September 2016
Volume 57, Issue 12
Open Access
ARVO Annual Meeting Abstract  |   September 2016
Modulating Expression of Thioredoxin Interacting Protein Prevents Secondary Damage and Preserves Visual Function In A Model of Ischemia/Reperfusion
Author Affiliations & Notes
  • Azza B. El-Remessy
    Clinical and Experimental Therapeutics, University of Georgia, Augusta, Georgia, United States
    Vision Discovery Institute, Augusta University, Augusta, Georgia, United States
  • Maha Coucha
    Clinical and Experimental Therapeutics, University of Georgia, Augusta, Georgia, United States
    Vision Discovery Institute, Augusta University, Augusta, Georgia, United States
  • Ahmed Y. Shanab
    Clinical and Experimental Therapeutics, University of Georgia, Augusta, Georgia, United States
    Vision Discovery Institute, Augusta University, Augusta, Georgia, United States
  • Almira Vazdarjanova
    Pharmacology & Toxicology, Augusta University, Augusta, Georgia, United States
  • Footnotes
    Commercial Relationships   Azza El-Remessy, None; Maha Coucha, None; Ahmed Shanab, None; Almira Vazdarjanova, None
  • Footnotes
    Support  EY-022408
Investigative Ophthalmology & Visual Science September 2016, Vol.57, 4415. doi:
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      Azza B. El-Remessy, Maha Coucha, Ahmed Y. Shanab, Almira Vazdarjanova; Modulating Expression of Thioredoxin Interacting Protein Prevents Secondary Damage and Preserves Visual Function In A Model of Ischemia/Reperfusion. Invest. Ophthalmol. Vis. Sci. 2016;57(12):4415.

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      © ARVO (1962-2015); The Authors (2016-present)

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Abstract

Purpose : Retinal neurodegeneration is an early characteristic of several blinding diseases including diabetes, trauma or glaucoma. Neurodegeneration triggers glial activation resulting in inflammation and secondary damage to other retina cell types, which eventually cause visual impairment. Treatments that aimed only at neuroprotection failed clinically. We and others demonstrated the neuroprotective effects of genetic deletion of thioredoxin interacting protein (TXNIP), the negative regulator of the antioxidant thioredoxin system. Here, we examine the impact of TXNIP to the inflammatory secondary damage and visual impairment in a model of ischemic retinopathy.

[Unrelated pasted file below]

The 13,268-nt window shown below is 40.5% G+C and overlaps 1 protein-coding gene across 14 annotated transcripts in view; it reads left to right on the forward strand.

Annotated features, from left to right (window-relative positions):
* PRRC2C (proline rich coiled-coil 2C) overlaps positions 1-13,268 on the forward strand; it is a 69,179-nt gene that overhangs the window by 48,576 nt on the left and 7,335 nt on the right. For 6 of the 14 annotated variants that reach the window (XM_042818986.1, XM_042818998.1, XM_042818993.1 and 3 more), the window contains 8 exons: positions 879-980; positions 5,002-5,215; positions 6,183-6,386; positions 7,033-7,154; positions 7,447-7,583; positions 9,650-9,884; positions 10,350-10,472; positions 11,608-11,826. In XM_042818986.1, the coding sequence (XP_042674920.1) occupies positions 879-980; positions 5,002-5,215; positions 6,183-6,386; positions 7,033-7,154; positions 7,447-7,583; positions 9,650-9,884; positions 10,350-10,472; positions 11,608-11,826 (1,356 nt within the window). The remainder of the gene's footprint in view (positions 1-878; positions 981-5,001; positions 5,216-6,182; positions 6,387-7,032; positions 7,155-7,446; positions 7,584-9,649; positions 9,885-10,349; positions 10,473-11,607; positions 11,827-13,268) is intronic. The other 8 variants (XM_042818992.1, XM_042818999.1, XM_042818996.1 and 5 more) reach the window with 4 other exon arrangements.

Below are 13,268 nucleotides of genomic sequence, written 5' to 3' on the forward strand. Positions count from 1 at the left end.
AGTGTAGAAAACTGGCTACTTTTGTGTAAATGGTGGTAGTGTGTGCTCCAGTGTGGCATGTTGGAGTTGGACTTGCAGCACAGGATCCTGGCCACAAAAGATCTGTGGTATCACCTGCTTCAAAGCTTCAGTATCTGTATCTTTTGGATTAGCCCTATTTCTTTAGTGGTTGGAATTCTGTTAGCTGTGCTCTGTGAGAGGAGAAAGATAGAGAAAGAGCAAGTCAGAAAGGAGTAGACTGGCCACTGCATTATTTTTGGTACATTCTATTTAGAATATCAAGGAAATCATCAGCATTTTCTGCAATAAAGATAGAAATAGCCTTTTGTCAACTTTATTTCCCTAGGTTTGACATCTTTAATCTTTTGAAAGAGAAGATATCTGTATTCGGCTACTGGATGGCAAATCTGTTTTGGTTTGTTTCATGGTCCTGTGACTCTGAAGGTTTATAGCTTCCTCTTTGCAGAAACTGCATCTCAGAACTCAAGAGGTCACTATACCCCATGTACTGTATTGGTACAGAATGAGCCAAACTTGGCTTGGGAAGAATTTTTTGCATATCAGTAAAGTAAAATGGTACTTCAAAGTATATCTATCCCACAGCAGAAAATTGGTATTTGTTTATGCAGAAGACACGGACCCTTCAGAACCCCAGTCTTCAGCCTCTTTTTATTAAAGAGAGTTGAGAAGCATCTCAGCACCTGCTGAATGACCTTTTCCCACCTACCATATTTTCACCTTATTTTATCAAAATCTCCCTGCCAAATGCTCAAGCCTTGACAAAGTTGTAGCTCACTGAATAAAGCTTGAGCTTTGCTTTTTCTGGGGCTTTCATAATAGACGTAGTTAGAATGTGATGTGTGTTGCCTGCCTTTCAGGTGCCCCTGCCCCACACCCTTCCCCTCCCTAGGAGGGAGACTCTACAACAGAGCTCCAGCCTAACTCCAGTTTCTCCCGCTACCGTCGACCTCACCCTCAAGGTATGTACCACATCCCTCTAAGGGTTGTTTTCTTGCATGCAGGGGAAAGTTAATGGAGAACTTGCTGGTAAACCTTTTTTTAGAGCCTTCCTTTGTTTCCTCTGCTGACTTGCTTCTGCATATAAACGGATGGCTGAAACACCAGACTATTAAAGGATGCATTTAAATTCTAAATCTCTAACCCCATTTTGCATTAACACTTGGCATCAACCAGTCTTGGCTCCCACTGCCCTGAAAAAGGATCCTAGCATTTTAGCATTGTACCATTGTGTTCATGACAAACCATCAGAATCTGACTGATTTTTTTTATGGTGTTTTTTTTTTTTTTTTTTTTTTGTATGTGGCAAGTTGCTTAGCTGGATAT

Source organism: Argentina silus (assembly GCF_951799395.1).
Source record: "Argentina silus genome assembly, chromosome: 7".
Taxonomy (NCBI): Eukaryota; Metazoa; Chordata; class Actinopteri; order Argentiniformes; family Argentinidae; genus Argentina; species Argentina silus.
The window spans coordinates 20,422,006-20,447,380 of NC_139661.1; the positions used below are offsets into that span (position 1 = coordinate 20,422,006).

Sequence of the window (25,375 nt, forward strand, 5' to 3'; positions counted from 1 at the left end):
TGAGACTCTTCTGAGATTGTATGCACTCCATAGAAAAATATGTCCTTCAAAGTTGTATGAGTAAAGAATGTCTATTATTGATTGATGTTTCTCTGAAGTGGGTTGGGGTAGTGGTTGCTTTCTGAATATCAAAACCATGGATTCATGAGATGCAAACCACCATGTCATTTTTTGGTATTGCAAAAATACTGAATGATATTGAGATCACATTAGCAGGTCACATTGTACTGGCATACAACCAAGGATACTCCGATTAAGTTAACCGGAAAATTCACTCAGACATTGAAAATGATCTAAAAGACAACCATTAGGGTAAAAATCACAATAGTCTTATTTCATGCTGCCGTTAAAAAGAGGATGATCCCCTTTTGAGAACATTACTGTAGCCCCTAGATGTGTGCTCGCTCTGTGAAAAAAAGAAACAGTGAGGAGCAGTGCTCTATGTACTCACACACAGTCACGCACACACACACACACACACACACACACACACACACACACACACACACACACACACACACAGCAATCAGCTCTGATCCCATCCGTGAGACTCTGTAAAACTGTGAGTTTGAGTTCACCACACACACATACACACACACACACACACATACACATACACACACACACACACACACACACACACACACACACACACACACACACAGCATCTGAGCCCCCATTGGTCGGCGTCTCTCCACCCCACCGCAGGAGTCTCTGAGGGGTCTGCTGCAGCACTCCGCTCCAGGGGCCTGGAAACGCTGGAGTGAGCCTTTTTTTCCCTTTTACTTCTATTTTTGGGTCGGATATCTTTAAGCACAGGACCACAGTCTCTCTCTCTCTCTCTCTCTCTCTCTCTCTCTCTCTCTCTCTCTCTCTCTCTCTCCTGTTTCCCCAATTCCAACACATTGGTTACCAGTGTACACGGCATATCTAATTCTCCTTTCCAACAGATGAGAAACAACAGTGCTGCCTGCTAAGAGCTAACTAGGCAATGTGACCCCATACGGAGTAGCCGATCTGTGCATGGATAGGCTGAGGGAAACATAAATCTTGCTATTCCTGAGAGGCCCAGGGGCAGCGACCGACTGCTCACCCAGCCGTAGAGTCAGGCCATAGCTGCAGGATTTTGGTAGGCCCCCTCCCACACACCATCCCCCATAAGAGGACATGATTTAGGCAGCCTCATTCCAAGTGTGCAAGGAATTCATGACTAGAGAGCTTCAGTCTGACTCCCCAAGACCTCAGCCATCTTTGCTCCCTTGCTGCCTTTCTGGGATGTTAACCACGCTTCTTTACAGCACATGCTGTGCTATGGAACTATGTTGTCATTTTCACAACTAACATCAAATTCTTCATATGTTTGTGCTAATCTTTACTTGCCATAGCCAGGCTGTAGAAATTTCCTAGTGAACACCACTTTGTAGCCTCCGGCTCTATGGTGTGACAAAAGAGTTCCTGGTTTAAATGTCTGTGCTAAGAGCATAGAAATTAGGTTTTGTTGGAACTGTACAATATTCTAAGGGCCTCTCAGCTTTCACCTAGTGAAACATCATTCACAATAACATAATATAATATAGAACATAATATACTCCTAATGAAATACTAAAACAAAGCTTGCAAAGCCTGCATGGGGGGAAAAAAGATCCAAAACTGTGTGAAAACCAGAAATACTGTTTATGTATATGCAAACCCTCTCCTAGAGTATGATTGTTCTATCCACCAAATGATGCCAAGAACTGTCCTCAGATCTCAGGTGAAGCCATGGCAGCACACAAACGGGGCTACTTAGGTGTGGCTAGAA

Methods : Wild type (WT) and TXNIP knockout (TKO) mice underwent ischemia/reperfusion (IR) injury by increasing intraocular pressure for 40 minutes followed by reperfusion. One group of WT mice received TXNIP antisense oligomers (100µg/2µl) 2-days post ischemic injury. TUNEL assay was used to detect apoptotic cells. Real-time PCR and immunohistochemistry was used to detect TXNIP and activation of Muller glial cells. Vascular degeneration was assessed by trypsin digest, and visual function was assessed by visual cue water-maze test that measures time taken to swim to a fixed platform at 3, 6, 9 days post-injury relative to to base line before injury.

Results : After 3 days, IR injury induced TXNIP mRNA expression (2-fold) that localized within Muller cells in WT compared to sham-controls. These effects were associated with retinal neurodegeneration (2.3-fold in TUNEL-positive cells), substantial GFAP-glial activation at 3-days that was sustained to 14-days in WT-IR but not in TKO-IR. After 14-days, secondary damage was evident by significant increase in number of acellular capillaries and visual impairment in IR-WT mice but not in IR-TKO compared to sham-controls. Importantly, administration of TXNIP-ASO (2-days post-I/R injury) delayed the development acellular capillaries and significantly improved visual function by day-9.

Conclusions : Deletion or inhibition of TXNIP expression prevented ischemia-induced glial activation, neuro-vascular degeneration, and improved visual function compared to WT. Targeting TXNIP expression may be a promising and effective approach in the prevention of secondary damage associated with retinal neurodegenerative diseases.

This is an abstract that was submitted for the 2016 ARVO Annual Meeting, held in Seattle, Wash., May 1-5, 2016.

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